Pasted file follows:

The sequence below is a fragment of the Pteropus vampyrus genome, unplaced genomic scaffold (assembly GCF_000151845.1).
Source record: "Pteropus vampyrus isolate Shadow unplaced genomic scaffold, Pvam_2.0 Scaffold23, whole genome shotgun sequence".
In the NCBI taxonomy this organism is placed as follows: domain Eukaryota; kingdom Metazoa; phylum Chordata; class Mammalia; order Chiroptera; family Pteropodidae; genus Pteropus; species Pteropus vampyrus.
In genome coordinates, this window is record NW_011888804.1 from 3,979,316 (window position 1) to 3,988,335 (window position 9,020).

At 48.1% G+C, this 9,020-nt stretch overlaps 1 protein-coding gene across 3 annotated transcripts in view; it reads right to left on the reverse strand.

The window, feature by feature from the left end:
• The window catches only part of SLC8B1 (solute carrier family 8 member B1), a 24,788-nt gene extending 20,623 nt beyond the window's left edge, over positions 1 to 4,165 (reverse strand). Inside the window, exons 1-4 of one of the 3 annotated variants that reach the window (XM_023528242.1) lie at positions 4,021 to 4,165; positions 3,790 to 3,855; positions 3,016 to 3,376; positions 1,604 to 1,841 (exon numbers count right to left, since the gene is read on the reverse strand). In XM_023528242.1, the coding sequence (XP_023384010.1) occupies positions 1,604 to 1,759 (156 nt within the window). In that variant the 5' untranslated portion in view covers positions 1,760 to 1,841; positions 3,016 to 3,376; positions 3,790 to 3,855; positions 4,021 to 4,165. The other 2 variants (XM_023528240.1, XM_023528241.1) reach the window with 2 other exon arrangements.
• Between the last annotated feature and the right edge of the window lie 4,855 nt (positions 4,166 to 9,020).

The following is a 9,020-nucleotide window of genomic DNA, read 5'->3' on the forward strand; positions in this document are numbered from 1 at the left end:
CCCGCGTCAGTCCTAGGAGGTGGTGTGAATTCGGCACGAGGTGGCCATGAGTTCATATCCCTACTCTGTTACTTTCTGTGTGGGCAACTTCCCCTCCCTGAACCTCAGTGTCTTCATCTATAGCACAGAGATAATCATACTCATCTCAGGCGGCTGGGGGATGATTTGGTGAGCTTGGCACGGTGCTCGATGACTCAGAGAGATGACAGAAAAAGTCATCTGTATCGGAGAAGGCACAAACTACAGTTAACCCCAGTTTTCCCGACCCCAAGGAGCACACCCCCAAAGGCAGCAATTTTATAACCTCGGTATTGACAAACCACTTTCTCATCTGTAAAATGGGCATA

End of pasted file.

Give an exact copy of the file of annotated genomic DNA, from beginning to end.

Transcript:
The sequence below is a fragment of the Pteropus vampyrus genome, unplaced genomic scaffold (assembly GCF_000151845.1).
Source record: "Pteropus vampyrus isolate Shadow unplaced genomic scaffold, Pvam_2.0 Scaffold23, whole genome shotgun sequence".
In the NCBI taxonomy this organism is placed as follows: domain Eukaryota; kingdom Metazoa; phylum Chordata; class Mammalia; order Chiroptera; family Pteropodidae; genus Pteropus; species Pteropus vampyrus.
In genome coordinates, this window is record NW_011888804.1 from 3,979,316 (window position 1) to 3,988,335 (window position 9,020).

At 48.1% G+C, this 9,020-nt stretch overlaps 1 protein-coding gene across 3 annotated transcripts in view; it reads right to left on the reverse strand.

The window, feature by feature from the left end:
• The window catches only part of SLC8B1 (solute carrier family 8 member B1), a 24,788-nt gene extending 20,623 nt beyond the window's left edge, over positions 1 to 4,165 (reverse strand). Inside the window, exons 1-4 of one of the 3 annotated variants that reach the window (XM_023528242.1) lie at positions 4,021 to 4,165; positions 3,790 to 3,855; positions 3,016 to 3,376; positions 1,604 to 1,841 (exon numbers count right to left, since the gene is read on the reverse strand). In XM_023528242.1, the coding sequence (XP_023384010.1) occupies positions 1,604 to 1,759 (156 nt within the window). In that variant the 5' untranslated portion in view covers positions 1,760 to 1,841; positions 3,016 to 3,376; positions 3,790 to 3,855; positions 4,021 to 4,165. The other 2 variants (XM_023528240.1, XM_023528241.1) reach the window with 2 other exon arrangements.
• Between the last annotated feature and the right edge of the window lie 4,855 nt (positions 4,166 to 9,020).

The following is a 9,020-nucleotide window of genomic DNA, read 5'->3' on the forward strand; positions in this document are numbered from 1 at the left end:
CCCGCGTCAGTCCTAGGAGGTGGTGTGAATTCGGCACGAGGTGGCCATGAGTTCATATCCCTACTCTGTTACTTTCTGTGTGGGCAACTTCCCCTCCCTGAACCTCAGTGTCTTCATCTATAGCACAGAGATAATCATACTCATCTCAGGCGGCTGGGGGATGATTTGGTGAGCTTGGCACGGTGCTCGATGACTCAGAGAGATGACAGAAAAAGTCATCTGTATCGGAGAAGGCACAAACTACAGTTAACCCCAGTTTTCCCGACCCCAAGGAGCACACCCCCAAAGGCAGCAATTTTATAACCTCGGTATTGACAAACCACTTTCTCATCTGTAAAATGGGCATA